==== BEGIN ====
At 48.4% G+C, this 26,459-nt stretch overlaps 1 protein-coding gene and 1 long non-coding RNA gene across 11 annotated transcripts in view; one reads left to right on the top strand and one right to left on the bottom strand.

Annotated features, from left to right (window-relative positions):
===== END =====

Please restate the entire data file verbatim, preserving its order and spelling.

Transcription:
At 48.4% G+C, this 26,459-nt stretch overlaps 1 protein-coding gene and 1 long non-coding RNA gene across 11 annotated transcripts in view; one reads left to right on the top strand and one right to left on the bottom strand.

Annotated features, from left to right (window-relative positions):